12 January 2010

Holy Martyrs of China, Martyr Saints of China, and Chinese Martyrs of 1900, Pray unto God for Us!

Christianity in China (called 基督教, or Christ Religion) is a growing minority religion that comprises Protestants, Catholics, and a small number of Orthodox Christians. Although its lineage in China is not as ancient as beliefs such as Confucianism or Taoism, or comparable to missionary faiths such as Mahayana Buddhism, Christianity has developed in China since at least the 7th century and has demonstrated increasing influence for over 200 years. Growth has been more significant since the loosening of restrictions on religion after the 1970s within the People's Republic of China. Religious practices are still often tightly controlled by government authorities. Chinese over age 18 in the PRC are permitted to be involved with officially sanctioned Christian meetings through the "Three-Self Patriotic Movement" or the "Chinese Catholic Patriotic Association". Many Chinese Christians also meet in "unregistered" house church meetings. Reports of sporadic persecution against such Christians in Mainland China have caused concern among outside observers.

There are a small number of adherents of Russian Orthodoxy in northern China, predominantly in Harbin. The first mission was undertaken by Russians in the 17th century. Orthodox Christianity is also practiced by the small Russian ethnic minority in China. The Church operates relatively freely in Hong Kong (where the Ecumenical Patriarch has sent a Metropolitan Archbishop Nikitas and The Russian Orthodox Parish of St Peter and St Paul resumed its operation) and Taiwan (where Archimandrite Jonah George Mourtos leads a mission church).

The subject of China's Christian population is controversial. The government of the People's Republic of China census enumerated 4 million Roman Catholics and 10 million ‎Protestants. However, independent estimates have ranged from 40 million, to 100 million, to 130 million Christians. According to recent studies, there are roughly 54 million Christians in China, of which 39 million are Protestants and 14 million are Roman Catholics as the most common figure among others.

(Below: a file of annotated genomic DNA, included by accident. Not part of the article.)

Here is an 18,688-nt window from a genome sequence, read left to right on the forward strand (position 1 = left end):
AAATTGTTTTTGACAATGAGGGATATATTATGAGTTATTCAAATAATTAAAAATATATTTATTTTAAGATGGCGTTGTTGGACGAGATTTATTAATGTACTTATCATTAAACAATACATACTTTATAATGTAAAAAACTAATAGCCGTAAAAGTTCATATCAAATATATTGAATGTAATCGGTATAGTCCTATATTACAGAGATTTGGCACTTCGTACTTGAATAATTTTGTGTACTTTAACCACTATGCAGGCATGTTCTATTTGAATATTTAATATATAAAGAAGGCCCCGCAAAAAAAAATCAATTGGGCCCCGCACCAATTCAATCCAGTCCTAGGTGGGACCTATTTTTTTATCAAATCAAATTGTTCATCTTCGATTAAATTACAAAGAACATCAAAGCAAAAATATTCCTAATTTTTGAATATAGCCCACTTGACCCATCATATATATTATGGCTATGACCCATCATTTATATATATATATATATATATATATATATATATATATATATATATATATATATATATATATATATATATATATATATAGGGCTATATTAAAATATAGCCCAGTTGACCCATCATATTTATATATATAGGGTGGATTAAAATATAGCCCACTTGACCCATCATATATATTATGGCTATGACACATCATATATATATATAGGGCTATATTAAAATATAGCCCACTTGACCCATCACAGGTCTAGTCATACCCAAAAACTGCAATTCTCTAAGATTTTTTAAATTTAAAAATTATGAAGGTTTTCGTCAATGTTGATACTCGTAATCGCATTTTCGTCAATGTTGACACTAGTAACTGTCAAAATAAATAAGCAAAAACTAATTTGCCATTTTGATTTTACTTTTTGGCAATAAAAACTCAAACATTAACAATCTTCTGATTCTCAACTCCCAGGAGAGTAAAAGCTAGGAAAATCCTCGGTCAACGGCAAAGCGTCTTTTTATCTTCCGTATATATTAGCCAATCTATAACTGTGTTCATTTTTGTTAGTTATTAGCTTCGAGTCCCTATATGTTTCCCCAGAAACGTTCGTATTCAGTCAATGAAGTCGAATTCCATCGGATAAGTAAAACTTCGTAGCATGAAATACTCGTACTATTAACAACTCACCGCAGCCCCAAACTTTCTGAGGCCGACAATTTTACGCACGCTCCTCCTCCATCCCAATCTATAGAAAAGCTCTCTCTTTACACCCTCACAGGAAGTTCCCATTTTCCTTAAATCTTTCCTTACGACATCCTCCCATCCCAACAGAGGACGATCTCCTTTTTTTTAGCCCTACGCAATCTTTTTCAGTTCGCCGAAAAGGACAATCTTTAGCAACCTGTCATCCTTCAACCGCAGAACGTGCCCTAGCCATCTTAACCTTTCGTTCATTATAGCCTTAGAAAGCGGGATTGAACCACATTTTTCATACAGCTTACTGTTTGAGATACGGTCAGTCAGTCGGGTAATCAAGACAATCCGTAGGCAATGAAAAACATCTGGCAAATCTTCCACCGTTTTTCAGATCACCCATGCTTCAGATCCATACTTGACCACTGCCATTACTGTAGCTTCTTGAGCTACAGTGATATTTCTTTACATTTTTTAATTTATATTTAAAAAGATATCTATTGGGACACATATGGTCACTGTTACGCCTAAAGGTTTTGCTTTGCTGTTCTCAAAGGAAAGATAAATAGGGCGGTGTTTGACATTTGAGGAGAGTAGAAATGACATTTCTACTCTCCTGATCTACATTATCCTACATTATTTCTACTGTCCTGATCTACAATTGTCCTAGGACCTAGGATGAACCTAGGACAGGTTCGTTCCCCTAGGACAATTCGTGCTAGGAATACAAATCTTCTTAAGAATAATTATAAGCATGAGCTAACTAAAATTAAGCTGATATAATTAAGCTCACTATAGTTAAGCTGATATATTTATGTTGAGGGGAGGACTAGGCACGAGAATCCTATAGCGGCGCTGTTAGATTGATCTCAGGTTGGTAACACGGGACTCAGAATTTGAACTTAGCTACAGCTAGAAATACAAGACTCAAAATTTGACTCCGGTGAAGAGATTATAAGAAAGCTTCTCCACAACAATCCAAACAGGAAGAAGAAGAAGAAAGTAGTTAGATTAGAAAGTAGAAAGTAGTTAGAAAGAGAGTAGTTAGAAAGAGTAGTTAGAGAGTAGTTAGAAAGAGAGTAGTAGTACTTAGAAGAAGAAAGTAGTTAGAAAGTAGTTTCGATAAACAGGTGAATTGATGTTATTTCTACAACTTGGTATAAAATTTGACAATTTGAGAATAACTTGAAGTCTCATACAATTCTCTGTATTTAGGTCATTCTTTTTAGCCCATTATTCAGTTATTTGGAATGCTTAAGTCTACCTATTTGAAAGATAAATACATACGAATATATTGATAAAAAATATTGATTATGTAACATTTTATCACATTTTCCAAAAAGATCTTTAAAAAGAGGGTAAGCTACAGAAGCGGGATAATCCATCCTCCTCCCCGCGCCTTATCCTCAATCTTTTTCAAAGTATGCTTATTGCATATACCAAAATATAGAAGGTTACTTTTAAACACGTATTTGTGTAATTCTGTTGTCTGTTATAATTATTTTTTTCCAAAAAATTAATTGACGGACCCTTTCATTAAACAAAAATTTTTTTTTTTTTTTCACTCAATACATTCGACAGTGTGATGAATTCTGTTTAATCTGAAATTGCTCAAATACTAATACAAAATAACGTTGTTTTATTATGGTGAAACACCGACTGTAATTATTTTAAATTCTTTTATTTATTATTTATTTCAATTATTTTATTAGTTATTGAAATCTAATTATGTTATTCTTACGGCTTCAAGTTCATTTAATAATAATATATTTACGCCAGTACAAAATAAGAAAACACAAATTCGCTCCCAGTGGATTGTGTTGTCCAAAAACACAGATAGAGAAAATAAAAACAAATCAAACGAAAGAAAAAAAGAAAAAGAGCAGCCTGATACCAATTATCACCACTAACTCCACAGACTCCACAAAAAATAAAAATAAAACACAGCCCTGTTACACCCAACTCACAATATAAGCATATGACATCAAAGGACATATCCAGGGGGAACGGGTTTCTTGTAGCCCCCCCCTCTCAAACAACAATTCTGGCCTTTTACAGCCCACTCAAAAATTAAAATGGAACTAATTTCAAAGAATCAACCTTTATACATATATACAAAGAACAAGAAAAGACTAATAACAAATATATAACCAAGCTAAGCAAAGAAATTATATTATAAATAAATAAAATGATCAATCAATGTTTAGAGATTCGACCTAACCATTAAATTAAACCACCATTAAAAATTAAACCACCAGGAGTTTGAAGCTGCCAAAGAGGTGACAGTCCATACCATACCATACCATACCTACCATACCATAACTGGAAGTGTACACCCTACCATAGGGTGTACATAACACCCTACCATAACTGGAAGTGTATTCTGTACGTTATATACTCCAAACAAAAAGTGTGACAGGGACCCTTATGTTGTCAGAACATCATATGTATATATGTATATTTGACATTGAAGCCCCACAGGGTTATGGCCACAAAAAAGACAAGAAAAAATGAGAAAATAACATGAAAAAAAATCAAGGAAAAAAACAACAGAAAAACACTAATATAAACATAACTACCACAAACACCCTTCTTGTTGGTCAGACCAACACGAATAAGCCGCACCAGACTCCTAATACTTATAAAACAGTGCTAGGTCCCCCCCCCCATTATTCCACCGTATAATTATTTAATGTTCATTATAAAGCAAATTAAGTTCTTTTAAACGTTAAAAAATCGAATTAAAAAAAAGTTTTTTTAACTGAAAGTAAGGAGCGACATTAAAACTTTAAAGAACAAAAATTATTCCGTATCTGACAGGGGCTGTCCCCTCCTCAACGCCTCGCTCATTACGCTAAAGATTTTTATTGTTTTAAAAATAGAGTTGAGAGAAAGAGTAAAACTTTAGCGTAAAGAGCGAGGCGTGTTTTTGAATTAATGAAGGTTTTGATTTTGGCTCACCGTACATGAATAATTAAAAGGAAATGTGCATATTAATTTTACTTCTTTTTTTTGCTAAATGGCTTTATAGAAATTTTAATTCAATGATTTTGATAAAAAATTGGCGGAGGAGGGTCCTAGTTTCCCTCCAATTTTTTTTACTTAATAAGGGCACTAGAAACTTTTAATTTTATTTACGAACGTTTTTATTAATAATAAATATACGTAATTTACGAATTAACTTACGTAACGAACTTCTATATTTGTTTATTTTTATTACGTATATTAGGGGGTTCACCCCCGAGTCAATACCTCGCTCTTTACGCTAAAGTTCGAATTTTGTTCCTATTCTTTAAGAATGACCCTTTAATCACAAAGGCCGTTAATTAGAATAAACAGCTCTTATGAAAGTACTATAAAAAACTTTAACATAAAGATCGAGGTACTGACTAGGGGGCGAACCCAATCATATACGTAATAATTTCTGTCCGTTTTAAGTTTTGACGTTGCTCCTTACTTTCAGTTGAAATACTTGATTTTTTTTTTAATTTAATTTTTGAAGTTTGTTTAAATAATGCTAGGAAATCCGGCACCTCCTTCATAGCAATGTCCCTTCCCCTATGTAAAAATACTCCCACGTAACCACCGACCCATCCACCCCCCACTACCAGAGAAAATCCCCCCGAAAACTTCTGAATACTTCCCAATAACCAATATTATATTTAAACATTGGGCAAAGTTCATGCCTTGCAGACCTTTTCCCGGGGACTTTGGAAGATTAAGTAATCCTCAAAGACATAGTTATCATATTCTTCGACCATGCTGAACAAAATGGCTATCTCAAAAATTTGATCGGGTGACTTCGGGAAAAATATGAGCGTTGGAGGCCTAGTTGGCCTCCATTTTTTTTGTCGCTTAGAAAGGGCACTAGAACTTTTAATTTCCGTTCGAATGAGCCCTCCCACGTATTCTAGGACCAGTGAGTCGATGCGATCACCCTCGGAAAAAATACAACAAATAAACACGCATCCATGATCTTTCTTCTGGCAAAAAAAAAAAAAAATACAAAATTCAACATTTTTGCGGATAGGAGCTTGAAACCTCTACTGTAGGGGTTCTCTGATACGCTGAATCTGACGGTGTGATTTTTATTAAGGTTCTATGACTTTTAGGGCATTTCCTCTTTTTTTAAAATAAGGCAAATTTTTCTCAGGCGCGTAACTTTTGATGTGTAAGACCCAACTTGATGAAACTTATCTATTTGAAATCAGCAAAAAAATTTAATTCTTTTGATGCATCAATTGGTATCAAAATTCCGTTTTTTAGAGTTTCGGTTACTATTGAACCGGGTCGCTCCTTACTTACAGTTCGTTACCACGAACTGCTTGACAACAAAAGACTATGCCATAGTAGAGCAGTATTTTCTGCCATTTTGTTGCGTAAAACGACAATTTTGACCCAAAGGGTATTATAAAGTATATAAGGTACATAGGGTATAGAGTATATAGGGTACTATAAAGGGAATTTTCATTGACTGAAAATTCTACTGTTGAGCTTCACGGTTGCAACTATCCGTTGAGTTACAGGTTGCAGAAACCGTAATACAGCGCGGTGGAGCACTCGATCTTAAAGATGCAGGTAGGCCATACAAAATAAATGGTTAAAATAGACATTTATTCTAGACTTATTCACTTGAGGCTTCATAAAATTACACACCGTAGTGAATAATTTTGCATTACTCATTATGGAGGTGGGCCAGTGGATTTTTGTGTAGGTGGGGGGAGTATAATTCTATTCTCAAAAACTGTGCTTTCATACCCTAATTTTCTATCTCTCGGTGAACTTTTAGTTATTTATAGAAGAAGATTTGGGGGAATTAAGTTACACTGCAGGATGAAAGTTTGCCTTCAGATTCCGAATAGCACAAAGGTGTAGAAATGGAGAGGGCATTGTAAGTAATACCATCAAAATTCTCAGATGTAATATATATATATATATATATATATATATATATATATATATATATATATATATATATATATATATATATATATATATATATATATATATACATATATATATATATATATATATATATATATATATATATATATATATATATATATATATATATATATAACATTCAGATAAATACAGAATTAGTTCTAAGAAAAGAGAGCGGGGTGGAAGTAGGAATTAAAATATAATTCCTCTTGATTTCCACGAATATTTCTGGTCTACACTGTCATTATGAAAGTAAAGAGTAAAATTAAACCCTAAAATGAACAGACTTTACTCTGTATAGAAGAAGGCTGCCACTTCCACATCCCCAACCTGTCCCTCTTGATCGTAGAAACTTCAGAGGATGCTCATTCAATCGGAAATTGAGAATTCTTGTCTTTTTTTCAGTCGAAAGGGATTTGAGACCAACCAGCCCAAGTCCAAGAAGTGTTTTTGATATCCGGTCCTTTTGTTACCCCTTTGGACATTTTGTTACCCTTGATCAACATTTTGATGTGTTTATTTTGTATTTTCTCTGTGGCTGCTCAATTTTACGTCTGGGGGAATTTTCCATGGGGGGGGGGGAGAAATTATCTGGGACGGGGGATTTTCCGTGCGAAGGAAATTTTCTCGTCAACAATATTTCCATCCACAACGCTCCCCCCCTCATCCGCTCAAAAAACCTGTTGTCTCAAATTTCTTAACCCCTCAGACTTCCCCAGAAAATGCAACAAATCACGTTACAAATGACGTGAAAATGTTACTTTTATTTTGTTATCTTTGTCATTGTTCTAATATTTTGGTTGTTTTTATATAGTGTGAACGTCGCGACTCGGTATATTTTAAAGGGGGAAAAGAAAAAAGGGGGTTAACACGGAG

Chinese Martyrs is the name given to a number of members of the Protestant Church, Roman Catholic Church, and the Eastern Orthodox Church who were killed in China during the 19th and early 20th centuries. They are celebrated as martyrs by their respective Churches. Most were Chinese laity, but others were missionaries from various other countries; many of them died during the Boxer Rebellion.

The Eastern Orthodox Church recognizes 222 Albazinians who died during the Boxer Rebellion as "Holy Martyrs of China". They were mostly members of the Chinese Orthodox Church, which had been founded by Russian Orthodox missionaries in the 17th century and maintained close relations with them, especially in the large Russian community in Harbin. They are called new-martyrs, as they died under a modern regime. The first of these martyrs was Metrophanes Chi Sung.

The Martyr Saints of China, or Augustine Zhao Rong and his 119 companions, are saints of the Roman Catholic Church. The 87 Chinese Catholics and 33 Western missionaries, from the mid-17th century to 1930, were martyred because of their ministry and, in some cases, for their refusal to apostasize. Many died in the Boxer Rebellion, in which xenophobic peasants slaughtered 30,000 Chinese converts to Christianity along with missionaries and other foreigners. In the ordinary form they are remembered with an optional memorial on 9 July.

The "China Martyrs of 1900" is a term used by the Protestant Christian church to refer to its members who were killed during the 1900 Boxer Rebellion, when targeted attacks took place across mainland China against Christians and foreigners.

A total of 182 Protestant missionaries and 500 Chinese Protestants were known to have been killed, but the numbers of native Chinese involved may have been higher. The China Inland Mission, where 58 adults and 21 children were killed, had the highest losses of any agency.

However, in 1901, when the allied nations were demanding compensation from the Chinese government, Hudson Taylor, a British Protestant Christian missionary to China and founder of the China Inland Mission (CIM) (now OMF International), refused to accept payment for loss of property or life in order to demonstrate the meekness of Christ to the Chinese.

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